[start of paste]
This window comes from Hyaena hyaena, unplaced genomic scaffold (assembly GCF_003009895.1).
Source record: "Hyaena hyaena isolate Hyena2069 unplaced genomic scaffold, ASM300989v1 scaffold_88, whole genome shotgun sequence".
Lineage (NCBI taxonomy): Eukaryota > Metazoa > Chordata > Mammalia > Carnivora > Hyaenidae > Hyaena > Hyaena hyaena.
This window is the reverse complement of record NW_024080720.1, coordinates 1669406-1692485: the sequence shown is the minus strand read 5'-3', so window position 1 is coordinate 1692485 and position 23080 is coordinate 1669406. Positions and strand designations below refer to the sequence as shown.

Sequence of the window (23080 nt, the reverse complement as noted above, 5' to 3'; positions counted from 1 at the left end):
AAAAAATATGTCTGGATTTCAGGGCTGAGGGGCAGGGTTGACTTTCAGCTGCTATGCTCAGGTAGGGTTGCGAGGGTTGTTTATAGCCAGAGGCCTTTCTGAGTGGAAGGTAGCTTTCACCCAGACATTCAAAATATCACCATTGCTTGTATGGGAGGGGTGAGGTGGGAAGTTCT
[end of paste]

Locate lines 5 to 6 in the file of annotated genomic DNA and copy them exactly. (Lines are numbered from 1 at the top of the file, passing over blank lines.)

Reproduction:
Sequence of the window (23080 nt, the reverse complement as noted above, 5' to 3'; positions counted from 1 at the left end):
AAAAAATATGTCTGGATTTCAGGGCTGAGGGGCAGGGTTGACTTTCAGCTGCTATGCTCAGGTAGGGTTGCGAGGGTTGTTTATAGCCAGAGGCCTTTCTGAGTGGAAGGTAGCTTTCACCCAGACATTCAAAATATCACCATTGCTTGTATGGGAGGGGTGAGGTGGGAAGTTCT